Patrinos, H., & Shmis, T. (2020). Can technology help mitigate the impact of COVID-19 on education systems in Europe and Central Asia? World Bank.

Rigby, J. (2020, August 14). Child marriages skyrocket in Malawi as Covid-19 closes schools, figures show. The Telegraph (UK).

Scott, D., Favara, M., & Porter, C. (2020). Listening to young lives at work in Ethiopia. (COVID-19 Phone Survey Headlines Report). Oxford Department of International Development.

UNICEF. (2020). COVID-19: Are children able to continue learning during school closures?

UNICEF, Children and Youth Council of Thailand, UNDP, & UNFPA. (2020). A survey on impacts of COVID-19 pandemic on children and young people and their needs. Retrieved from

Uwezo Kenya. (2020). Are our children learning? The status of remote-learning among school-going children in Kenya during the Covid-19 crisis. Uwezo Kenya.

World Bank, & National Statistics Office of Mongolia. (2020). Results of Mongolia COVID-19 Household Response Phone Survey (Round 1) (Working Paper No. 150989). World Bank.


Chris McBurnie is an Analyst with Open Development & Education. Previously, he spent approximately 18 months designing and implementing a number of school-based development projects in East Africa and India. In 2019, Chris graduated with an MPhil in Development Studies from the University of Cambridge where he focused on how institutions influence the impact and uptake of education interventions. Email:

Dr. Taskeen Adam is a Senior Analyst with Open Development & Education. Her PhD research highlighted that historical injustices, cultural imposition, and economic dependence continue to play a pivotal role in education. Alongside her academic pursuits, she pioneered Khwela (a regional online course platform) and Solar Powered Learning in South Africa as well as Mobile Education for Smart Technology in India. Prior to her career shift to EdTech, she worked as an electrical engineer, specialising in measurement and control. Email:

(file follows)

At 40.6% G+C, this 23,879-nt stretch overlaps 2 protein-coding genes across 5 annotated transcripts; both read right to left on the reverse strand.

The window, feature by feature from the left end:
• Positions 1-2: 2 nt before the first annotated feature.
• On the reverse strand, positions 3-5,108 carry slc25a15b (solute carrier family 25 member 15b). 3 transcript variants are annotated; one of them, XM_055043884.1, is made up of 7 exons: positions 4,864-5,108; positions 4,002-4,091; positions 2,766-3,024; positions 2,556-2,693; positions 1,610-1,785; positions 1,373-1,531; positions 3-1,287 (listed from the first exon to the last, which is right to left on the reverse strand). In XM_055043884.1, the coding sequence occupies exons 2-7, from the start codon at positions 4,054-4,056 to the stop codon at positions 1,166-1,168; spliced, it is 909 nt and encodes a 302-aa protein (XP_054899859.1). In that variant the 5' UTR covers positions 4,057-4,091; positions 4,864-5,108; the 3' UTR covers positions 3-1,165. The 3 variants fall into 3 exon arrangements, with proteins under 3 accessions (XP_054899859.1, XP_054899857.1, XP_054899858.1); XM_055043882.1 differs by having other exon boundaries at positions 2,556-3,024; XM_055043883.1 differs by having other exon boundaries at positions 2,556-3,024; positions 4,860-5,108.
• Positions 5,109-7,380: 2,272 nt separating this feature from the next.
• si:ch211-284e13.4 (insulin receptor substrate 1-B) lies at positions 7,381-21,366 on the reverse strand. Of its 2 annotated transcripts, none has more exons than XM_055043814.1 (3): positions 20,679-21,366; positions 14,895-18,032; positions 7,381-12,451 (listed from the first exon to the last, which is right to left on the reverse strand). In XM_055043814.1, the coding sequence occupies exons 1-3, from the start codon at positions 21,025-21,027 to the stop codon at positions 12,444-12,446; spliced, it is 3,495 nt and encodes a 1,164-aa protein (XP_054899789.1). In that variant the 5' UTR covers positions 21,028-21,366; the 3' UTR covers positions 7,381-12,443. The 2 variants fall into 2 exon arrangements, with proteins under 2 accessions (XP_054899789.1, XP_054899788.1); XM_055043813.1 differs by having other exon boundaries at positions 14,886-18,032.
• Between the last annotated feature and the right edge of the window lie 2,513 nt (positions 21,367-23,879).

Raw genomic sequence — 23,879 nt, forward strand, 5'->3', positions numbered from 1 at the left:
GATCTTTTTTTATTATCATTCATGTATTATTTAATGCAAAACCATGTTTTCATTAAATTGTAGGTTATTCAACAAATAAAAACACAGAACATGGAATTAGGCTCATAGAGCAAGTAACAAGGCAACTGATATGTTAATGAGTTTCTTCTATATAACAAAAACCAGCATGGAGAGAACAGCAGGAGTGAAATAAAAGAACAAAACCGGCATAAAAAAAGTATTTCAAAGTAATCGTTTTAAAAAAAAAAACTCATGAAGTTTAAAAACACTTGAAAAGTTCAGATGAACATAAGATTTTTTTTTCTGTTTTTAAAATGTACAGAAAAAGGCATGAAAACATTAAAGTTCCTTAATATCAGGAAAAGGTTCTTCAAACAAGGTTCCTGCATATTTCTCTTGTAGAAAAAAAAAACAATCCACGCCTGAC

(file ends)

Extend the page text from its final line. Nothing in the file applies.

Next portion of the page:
Tom Kaye, is a Senior Education Specialist with Open Development & Education. He has more than 10 years’ experience developing, implementing and evaluating education policies and programs in Australia, Africa, Asia, and the Middle East. In addition to his consulting work, Tom is a Ph.D. candidate at the Vrije Universiteit Amsterdam; his research focuses on exploring how technology can enhance learning outcomes in developing countries. Email:


Cite this paper as: McBurnie, C., Adam, T., & Kaye, T. (2020). Is there learning continuity during the COVID-19 pandemic? A synthesis of the emerging evidence. Journal of Learning for Development, 7(3), 485-493.


The following table provides a breakdown of the studies considered in this paper.





Stemming Learning Loss During the Pandemic: A Rapid Randomized Trial of a Low-Tech Intervention in Botswana (2020)

4,500 families with primary-school-age children in Botswana

A weekly text message with a maths problem followed up with a phone call

Learning gains of 0.29 standard deviations and increased parental engagement in learning

COVID-19, Schooling and Learning (2020)

5,193 Bangladeshi primary and secondary school students in rural areas and urban slums

Multimodal approach consisting of televised classes, online lessons and self-study materials

Low access to and engagement with technology-based learning initiatives as well as an 80% reduction in total study time

Remote-learning, Time-Use, and Mental Health of Ecuadorian High-School Students during the COVID-19 Quarantine (2020)

1,500 students aged 14 to 18 in Ecuador